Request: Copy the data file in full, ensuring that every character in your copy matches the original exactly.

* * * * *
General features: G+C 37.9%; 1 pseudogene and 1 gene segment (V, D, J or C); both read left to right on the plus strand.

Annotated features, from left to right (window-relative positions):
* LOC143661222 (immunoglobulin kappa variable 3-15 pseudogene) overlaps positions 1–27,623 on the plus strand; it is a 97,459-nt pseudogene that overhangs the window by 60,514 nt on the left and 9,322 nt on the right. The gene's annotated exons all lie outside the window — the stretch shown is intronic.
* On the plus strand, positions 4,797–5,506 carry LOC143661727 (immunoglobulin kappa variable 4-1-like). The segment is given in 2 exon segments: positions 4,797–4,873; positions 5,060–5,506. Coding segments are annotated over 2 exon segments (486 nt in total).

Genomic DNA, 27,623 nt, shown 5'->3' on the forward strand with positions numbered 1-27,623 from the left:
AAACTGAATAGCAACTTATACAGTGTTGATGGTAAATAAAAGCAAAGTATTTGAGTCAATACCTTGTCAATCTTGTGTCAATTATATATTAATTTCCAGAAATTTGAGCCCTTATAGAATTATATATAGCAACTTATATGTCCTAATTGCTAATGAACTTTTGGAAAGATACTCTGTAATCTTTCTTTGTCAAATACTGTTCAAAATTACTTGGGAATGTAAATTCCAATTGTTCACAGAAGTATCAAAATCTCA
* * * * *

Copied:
General features: G+C 37.9%; 1 pseudogene and 1 gene segment (V, D, J or C); both read left to right on the plus strand.

Annotated features, from left to right (window-relative positions):
* LOC143661222 (immunoglobulin kappa variable 3-15 pseudogene) overlaps positions 1–27,623 on the plus strand; it is a 97,459-nt pseudogene that overhangs the window by 60,514 nt on the left and 9,322 nt on the right. The gene's annotated exons all lie outside the window — the stretch shown is intronic.
* On the plus strand, positions 4,797–5,506 carry LOC143661727 (immunoglobulin kappa variable 4-1-like). The segment is given in 2 exon segments: positions 4,797–4,873; positions 5,060–5,506. Coding segments are annotated over 2 exon segments (486 nt in total).

Genomic DNA, 27,623 nt, shown 5'->3' on the forward strand with positions numbered 1-27,623 from the left:
AAACTGAATAGCAACTTATACAGTGTTGATGGTAAATAAAAGCAAAGTATTTGAGTCAATACCTTGTCAATCTTGTGTCAATTATATATTAATTTCCAGAAATTTGAGCCCTTATAGAATTATATATAGCAACTTATATGTCCTAATTGCTAATGAACTTTTGGAAAGATACTCTGTAATCTTTCTTTGTCAAATACTGTTCAAAATTACTTGGGAATGTAAATTCCAATTGTTCACAGAAGTATCAAAATCTCA